Authors: Antonio Manzini
“So that's the cat, right?” asked Rocco. He'd seen that kind of thing only in movies or documentaries about Alaska.
“That's right. And now it's going to take us up, Commissario! Deputy Police Chief, I meant to say.”
“Listen, just do thisâyou're not going to wrap your head around it no matter how hard you try. Call me whatever you want, I don't give a damn anyway. Plus,” Rocco went on, looking at the treaded vehicle, “why do they call it a cat if it looks more like a tank?”
Italo Pierron limited himself to a shrug in response.
“Well, okay, let's get aboard this cat. Come on!”
The deputy police chief looked down at his feet. His Clarks desert boots were dripping wet, the suede was drenched, and his feet were starting to get wet, too.
“Dottore, I told you to buy a pair of suitable shoes.”
“Pierron, stop busting my balls. I'm not putting on a pair of those cement mixers you people wear on your feetânot as long as I'm still breathing.”
They set off through snow piles and potholes created by the skiers' power slides and oversteers. The snowcat, with the lights mounted on the roof, standing motionless in the middle of the snow, looked like a giant mechanical insect poised to seize its prey.
“Here, Dottore, step up on the tread and get in,” shouted the snowcat driver from inside the Plexiglas cabin.
Rocco obeyed. He took a seat inside the cabin, followed immediately by Pierron. The driver shut the door and pushed the gearshift forward.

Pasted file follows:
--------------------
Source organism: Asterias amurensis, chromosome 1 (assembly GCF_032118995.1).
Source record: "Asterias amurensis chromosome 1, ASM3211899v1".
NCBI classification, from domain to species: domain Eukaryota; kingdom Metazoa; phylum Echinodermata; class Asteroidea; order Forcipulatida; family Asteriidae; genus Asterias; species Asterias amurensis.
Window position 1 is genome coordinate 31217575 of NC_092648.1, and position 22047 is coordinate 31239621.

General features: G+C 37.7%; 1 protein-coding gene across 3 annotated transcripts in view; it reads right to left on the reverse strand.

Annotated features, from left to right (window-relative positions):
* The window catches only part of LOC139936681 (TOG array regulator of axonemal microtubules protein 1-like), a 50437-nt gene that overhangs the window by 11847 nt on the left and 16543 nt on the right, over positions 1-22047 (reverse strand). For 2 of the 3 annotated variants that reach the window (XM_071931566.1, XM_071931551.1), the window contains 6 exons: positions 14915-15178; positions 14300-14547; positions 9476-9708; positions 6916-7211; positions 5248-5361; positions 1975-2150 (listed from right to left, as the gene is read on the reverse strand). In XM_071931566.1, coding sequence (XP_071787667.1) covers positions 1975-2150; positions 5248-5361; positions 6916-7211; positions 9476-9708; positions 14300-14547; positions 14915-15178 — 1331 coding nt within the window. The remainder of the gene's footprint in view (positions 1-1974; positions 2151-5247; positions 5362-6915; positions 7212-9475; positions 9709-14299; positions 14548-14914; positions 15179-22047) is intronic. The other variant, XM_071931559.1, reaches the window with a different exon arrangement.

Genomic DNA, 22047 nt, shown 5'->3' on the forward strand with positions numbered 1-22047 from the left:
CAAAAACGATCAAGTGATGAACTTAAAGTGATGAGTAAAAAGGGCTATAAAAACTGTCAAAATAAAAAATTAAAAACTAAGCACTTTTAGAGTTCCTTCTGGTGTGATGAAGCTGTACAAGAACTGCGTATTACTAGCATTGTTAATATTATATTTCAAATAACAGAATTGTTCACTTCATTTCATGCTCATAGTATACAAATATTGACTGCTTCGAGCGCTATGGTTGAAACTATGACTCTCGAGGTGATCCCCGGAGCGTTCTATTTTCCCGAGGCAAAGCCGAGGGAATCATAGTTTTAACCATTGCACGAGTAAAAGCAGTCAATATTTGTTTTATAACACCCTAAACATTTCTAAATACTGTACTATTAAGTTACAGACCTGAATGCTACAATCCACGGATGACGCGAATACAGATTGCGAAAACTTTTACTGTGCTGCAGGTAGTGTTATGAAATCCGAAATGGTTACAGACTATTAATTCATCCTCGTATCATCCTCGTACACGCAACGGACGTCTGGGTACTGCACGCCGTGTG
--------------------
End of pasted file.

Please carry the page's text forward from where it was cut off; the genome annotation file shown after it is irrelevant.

Rocco caught a whiff of alcohol mixed with sweat.
“I'm Luigi Bionaz, and I'm in charge of the snowcats up here in Champoluc,” said the driver.
Rocco just looked at him. The guy had a couple of days' whiskers, and his eyes were lit up with an alcoholic gleam. “Luigi, are you okay?”
“Because before I go anywhere in this contraption, I want to know if you're drunk.”
Luigi looked at him, his eyes as big as the snowcat's headlights. “Me?”
“I don't give a damn if you drink or smoke hash. But the one thing I don't want is to be killed in this thing up at an elevation of five thousand feet.”
“No, Dottore, everything's fine. I only drink at night. The odor you smell is probably from some youngster who used the vehicle earlier this afternoon.”
“Of course it is,” said the deputy police chief skeptically. “Fine. Come on, let's get going.”
The snowcat made its way up the steep ski slope. Illuminated by the headlights, Rocco saw a wall of snow straight ahead of him, and he couldn't believe that that pachyderm could successfully climb such a nearly vertical incline.
“Hey, tell me something! We're not about to go head over heels, are we?”
“Don't worry about a thing, Dottore. These behemoths can climb slopes steeper than a forty percent grade.”